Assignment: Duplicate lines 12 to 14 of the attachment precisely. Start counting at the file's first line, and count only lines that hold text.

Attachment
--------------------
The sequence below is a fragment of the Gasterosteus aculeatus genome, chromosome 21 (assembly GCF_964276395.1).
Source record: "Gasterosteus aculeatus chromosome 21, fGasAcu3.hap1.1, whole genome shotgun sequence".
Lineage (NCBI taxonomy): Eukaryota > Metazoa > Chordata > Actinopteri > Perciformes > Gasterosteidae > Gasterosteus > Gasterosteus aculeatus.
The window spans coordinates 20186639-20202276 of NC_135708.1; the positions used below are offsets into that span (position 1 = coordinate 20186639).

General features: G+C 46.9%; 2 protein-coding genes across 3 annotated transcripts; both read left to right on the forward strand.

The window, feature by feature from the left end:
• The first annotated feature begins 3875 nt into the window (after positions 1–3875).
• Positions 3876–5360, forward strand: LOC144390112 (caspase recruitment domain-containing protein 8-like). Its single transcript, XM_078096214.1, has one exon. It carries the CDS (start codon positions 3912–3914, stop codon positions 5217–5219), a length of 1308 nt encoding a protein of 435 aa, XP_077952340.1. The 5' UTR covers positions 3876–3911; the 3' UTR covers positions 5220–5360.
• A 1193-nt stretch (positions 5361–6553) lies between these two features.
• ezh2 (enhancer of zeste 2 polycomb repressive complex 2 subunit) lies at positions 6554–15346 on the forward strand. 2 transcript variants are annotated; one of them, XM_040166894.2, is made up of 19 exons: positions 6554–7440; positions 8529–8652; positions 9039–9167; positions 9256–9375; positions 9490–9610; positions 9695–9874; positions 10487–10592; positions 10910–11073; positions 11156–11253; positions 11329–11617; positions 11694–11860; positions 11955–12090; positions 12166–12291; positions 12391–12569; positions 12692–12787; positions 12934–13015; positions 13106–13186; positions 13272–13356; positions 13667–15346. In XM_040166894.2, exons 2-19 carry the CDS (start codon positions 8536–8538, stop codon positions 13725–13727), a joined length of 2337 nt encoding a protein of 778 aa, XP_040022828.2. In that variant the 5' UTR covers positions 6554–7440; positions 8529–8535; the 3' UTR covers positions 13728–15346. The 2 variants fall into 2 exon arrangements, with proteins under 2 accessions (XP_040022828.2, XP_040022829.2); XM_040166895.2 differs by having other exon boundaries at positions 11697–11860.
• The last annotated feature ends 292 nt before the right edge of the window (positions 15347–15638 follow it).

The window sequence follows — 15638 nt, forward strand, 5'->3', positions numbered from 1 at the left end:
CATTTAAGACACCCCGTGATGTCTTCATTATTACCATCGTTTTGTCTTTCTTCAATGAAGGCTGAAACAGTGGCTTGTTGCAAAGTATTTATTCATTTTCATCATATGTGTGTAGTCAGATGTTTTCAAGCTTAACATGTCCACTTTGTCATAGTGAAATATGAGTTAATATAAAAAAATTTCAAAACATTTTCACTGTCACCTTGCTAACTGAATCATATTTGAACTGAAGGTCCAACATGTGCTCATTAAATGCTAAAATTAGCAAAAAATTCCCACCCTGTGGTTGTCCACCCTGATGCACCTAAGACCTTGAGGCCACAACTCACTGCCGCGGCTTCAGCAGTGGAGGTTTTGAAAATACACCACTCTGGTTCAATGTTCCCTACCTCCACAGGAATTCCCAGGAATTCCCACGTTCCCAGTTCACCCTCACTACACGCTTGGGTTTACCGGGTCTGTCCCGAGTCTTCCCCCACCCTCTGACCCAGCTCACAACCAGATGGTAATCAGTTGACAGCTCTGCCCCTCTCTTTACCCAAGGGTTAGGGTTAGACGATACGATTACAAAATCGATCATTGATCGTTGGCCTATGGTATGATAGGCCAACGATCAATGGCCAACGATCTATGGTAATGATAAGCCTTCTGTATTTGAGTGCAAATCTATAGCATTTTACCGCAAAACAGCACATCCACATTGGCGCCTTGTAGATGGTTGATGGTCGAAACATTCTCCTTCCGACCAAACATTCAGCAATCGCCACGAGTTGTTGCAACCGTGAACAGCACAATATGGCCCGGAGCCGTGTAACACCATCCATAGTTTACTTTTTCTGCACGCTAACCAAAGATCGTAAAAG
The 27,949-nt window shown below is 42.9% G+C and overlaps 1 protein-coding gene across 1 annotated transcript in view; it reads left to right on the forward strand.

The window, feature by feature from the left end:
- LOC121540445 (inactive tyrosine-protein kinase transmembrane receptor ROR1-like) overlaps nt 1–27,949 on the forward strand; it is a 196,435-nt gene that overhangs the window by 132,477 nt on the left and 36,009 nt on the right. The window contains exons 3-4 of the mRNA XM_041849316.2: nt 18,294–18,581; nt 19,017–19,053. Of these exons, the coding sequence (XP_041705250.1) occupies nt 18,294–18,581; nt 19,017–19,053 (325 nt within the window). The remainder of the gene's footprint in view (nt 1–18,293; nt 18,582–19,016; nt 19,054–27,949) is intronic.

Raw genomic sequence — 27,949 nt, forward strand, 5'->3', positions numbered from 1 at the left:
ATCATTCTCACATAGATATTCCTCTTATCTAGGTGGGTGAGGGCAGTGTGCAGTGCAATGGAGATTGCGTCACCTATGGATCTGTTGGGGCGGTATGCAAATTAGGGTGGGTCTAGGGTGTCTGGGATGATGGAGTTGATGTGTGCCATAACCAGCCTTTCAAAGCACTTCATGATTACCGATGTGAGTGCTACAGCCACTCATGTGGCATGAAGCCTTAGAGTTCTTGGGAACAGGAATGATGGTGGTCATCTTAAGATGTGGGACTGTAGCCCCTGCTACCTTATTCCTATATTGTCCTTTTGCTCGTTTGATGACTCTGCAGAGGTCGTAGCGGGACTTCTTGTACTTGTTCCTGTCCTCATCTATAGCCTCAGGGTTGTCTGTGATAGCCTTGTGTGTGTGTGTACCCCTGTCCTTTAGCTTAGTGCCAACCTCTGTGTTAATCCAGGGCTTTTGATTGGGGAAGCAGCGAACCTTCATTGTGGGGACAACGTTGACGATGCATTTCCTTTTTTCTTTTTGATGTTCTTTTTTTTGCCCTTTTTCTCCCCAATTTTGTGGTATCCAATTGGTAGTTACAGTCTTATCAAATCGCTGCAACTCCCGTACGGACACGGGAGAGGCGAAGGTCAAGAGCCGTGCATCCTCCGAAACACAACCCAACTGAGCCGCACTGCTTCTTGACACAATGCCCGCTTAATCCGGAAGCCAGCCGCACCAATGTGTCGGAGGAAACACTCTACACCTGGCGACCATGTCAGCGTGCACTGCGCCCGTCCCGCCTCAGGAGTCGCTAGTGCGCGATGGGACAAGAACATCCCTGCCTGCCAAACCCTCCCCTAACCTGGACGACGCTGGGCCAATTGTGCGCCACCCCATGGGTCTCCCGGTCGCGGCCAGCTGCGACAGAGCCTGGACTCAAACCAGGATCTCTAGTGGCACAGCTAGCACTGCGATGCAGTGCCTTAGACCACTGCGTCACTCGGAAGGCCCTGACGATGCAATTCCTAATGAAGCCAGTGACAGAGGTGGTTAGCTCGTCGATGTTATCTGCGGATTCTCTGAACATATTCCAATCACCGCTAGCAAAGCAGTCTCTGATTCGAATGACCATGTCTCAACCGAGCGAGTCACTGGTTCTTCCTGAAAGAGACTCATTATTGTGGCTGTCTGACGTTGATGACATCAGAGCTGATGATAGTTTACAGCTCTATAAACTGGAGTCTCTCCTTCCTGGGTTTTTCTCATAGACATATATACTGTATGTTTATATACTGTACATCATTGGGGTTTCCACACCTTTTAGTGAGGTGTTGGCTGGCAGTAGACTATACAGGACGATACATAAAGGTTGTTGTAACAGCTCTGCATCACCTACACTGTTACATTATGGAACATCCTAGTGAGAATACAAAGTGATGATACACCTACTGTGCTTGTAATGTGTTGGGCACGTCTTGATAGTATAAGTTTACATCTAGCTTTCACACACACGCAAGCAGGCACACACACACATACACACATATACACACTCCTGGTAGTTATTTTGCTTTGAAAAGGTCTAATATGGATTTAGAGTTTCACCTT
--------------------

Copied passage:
The window sequence follows — 15638 nt, forward strand, 5'->3', positions numbered from 1 at the left end:
CATTTAAGACACCCCGTGATGTCTTCATTATTACCATCGTTTTGTCTTTCTTCAATGAAGGCTGAAACAGTGGCTTGTTGCAAAGTATTTATTCATTTTCATCATATGTGTGTAGTCAGATGTTTTCAAGCTTAACATGTCCACTTTGTCATAGTGAAATATGAGTTAATATAAAAAAATTTCAAAACATTTTCACTGTCACCTTGCTAACTGAATCATATTTGAACTGAAGGTCCAACATGTGCTCATTAAATGCTAAAATTAGCAAAAAATTCCCACCCTGTGGTTGTCCACCCTGATGCACCTAAGACCTTGAGGCCACAACTCACTGCCGCGGCTTCAGCAGTGGAGGTTTTGAAAATACACCACTCTGGTTCAATGTTCCCTACCTCCACAGGAATTCCCAGGAATTCCCACGTTCCCAGTTCACCCTCACTACACGCTTGGGTTTACCGGGTCTGTCCCGAGTCTTCCCCCACCCTCTGACCCAGCTCACAACCAGATGGTAATCAGTTGACAGCTCTGCCCCTCTCTTTACCCAAGGGTTAGGGTTAGACGATACGATTACAAAATCGATCATTGATCGTTGGCCTATGGTATGATAGGCCAACGATCAATGGCCAACGATCTATGGTAATGATAAGCCTTCTGTATTTGAGTGCAAATCTATAGCATTTTACCGCAAAACAGCACATCCACATTGGCGCCTTGTAGATGGTTGATGGTCGAAACATTCTCCTTCCGACCAAACATTCAGCAATCGCCACGAGTTGTTGCAACCGTGAACAGCACAATATGGCCCGGAGCCGTGTAACACCATCCATAGTTTACTTTTTCTGCACGCTAACCAAAGATCGTAAAAG
The 27,949-nt window shown below is 42.9% G+C and overlaps 1 protein-coding gene across 1 annotated transcript in view; it reads left to right on the forward strand.